If Mississippi State's previous two Southeastern Conference losses this season were slight bumps in the road, Sunday might've been a major pothole for the Bulldogs that leaves State trying to make sure it can keep things between the lines.
The No. 14 Bulldogs were handled easily by No. 7 Texas A&M by a final score of 69-41. MSU scored only three first quarter points and despite a brief surge over the second quarter and first few moments after halftime, the Bulldogs were simply outmatched by the Aggies.
"We just did not play well tonight at all," State head coach Nikki McCray-Penson said. "We just didn't play well. It is that simple."
MSU's uninspired effort started from the opening tip. The Bulldogs (8-4, 3-3) found themselves trailing 14-3 after the first quarter. State made only one of its 13 shots from the field over the game's first 10 minutes and things never did really get much better for the Bulldogs. They finished shooting just 27 percent as a team overall.
"We knew that (Texas A&M was) going to change defenses against us," McCray-Penson said. "You know we've been working two days (in practice) against it and we just act like we didn't know what was happening."
The bright spots were few and far between for the Bulldogs on Sunday as the Aggies (13-1, 5-1) rolled. One MSU positive was the play of Myah Taylor. The junior guard led State with 14 points. She was 3-for-8 from three-point range and also had a couple of rebounds and assists.
"I thought Taylor was the only one really in that starting lineup that was hooked up, ready to play this ball game and she played very well," Texas A&M head coach Gary Blair said. "She gave us a lot of problems. The others are great players it just wasn't their day."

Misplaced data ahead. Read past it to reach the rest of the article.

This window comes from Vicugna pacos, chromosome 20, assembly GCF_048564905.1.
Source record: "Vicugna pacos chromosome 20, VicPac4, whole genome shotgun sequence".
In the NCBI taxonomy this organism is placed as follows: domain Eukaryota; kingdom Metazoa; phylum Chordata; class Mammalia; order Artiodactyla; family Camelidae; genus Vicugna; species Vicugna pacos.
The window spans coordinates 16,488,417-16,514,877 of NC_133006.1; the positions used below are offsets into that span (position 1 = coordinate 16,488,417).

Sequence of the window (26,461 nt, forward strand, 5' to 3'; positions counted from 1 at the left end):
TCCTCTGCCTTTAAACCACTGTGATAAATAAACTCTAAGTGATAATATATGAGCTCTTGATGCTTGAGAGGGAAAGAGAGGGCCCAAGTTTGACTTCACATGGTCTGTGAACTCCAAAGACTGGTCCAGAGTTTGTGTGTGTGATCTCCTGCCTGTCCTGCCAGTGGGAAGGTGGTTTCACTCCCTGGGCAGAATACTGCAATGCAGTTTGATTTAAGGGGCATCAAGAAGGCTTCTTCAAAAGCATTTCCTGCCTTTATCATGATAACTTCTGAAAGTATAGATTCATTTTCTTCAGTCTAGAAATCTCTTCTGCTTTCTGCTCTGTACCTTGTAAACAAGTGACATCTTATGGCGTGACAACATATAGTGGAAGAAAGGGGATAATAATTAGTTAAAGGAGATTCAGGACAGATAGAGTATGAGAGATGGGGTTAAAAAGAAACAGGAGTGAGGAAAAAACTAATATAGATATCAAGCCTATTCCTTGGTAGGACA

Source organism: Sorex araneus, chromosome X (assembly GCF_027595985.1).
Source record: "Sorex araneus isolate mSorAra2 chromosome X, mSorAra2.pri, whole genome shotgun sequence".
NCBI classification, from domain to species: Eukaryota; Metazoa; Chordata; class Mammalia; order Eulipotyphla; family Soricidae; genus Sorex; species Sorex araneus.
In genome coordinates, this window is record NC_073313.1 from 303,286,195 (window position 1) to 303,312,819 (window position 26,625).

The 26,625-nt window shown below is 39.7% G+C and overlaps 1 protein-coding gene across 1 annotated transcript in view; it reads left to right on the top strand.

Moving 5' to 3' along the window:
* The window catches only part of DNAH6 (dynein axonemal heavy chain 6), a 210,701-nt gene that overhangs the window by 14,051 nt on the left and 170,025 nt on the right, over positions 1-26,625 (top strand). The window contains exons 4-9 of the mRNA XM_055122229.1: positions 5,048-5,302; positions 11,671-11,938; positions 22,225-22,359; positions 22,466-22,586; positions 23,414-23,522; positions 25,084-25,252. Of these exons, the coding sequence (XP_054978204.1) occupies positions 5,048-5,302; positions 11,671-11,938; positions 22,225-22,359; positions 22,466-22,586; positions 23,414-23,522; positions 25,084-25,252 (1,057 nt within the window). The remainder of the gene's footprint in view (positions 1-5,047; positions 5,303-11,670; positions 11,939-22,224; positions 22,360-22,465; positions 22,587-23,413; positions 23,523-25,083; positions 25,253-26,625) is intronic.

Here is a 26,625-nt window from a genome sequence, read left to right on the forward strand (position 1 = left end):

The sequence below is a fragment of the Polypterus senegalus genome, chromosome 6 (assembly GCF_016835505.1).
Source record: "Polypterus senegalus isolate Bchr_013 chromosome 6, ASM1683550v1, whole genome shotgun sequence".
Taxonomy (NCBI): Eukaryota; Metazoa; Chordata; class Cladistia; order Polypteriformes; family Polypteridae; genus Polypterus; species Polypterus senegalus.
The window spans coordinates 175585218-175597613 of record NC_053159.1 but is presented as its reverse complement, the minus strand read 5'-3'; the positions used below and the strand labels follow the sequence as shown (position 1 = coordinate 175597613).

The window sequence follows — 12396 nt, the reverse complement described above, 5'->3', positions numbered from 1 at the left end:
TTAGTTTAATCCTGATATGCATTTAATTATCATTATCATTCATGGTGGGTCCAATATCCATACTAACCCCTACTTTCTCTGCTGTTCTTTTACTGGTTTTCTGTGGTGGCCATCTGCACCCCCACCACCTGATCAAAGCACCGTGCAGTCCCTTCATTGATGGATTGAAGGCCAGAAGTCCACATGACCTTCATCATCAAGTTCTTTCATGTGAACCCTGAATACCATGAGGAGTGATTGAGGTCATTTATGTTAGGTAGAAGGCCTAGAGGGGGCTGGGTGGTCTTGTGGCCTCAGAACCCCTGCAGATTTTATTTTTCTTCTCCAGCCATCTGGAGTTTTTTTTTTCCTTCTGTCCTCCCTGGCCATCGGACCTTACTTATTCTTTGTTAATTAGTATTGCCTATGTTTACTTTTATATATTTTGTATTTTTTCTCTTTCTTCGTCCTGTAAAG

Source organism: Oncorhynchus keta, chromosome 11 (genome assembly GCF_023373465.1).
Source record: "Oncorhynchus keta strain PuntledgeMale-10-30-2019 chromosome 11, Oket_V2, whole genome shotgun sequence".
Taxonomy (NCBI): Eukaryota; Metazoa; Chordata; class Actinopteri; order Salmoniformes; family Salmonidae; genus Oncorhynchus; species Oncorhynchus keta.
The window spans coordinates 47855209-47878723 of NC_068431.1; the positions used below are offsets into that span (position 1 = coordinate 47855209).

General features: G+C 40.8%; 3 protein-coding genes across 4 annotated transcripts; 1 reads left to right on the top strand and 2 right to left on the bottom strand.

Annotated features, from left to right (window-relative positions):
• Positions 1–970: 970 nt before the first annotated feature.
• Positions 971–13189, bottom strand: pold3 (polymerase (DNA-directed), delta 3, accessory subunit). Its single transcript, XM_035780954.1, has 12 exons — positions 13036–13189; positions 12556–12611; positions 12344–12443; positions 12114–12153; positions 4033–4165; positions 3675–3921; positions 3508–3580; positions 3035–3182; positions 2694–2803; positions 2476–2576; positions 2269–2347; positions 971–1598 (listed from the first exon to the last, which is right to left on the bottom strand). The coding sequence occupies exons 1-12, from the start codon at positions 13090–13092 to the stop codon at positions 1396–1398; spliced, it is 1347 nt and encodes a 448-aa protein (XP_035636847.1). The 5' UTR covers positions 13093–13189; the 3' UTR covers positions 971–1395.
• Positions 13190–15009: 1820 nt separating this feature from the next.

Rickea Jackson was the only other Bulldog that scored in double figures. She finished with 11 points. Aliyah Matharu added seven points and no other State player had more than five.
The end result of it all? MSU's third loss in its last five games. And one of those two wins came in a contest that nearly slipped away against instate rival Ole Miss.
It has been a couple of weeks of turbulence for State to say the least with Sunday being the most concerning outing of them all. Blair seemed to recognize as much in his postgame comments while also saying he thinks MSU's future is still in good hands.
"Folks that's not the Mississippi State that we all know and what they've earned over the last few years," Blair said. "Nikki will get them right back to where they've been."
There's little doubt though there is work to do for McCray-Penson to build her team into the unit she hopes they become. So what, in her mind, is holding State back?
"I think it's experience," McCray-Penson said. "Just again having young players, being a young team with players that didn't play a lot last year. We have three players that did play a lot that people are focused on and they know them well, but you've got to have a supporting cast.
"A lot of teams have a lot of veterans on their team – Texas A&M, to be exact. They are a veteran team. They bring in some experience. You know they've played in big games, all of those things. So now, we don't have as much experience that have played in games like this. We're still young basketball team."
And it's a young team that isn't afforded much of a chance to grow behind the scenes as they continue to get tossed into the fire of the SEC schedule. That continues in MSU's next game as the Bulldogs have an 11-day layoff before hosting perennial power South Carolina on January 28.
It's safe to say for the Bulldogs there is much to do and improve upon between now and then.
"There's not another group that I want to battle with," McCray-Penson said. "I think this team has a lot of potential. I think we're capable, and we have enough...We just have to commit to the things that we want every single day to continue to move forward and get better."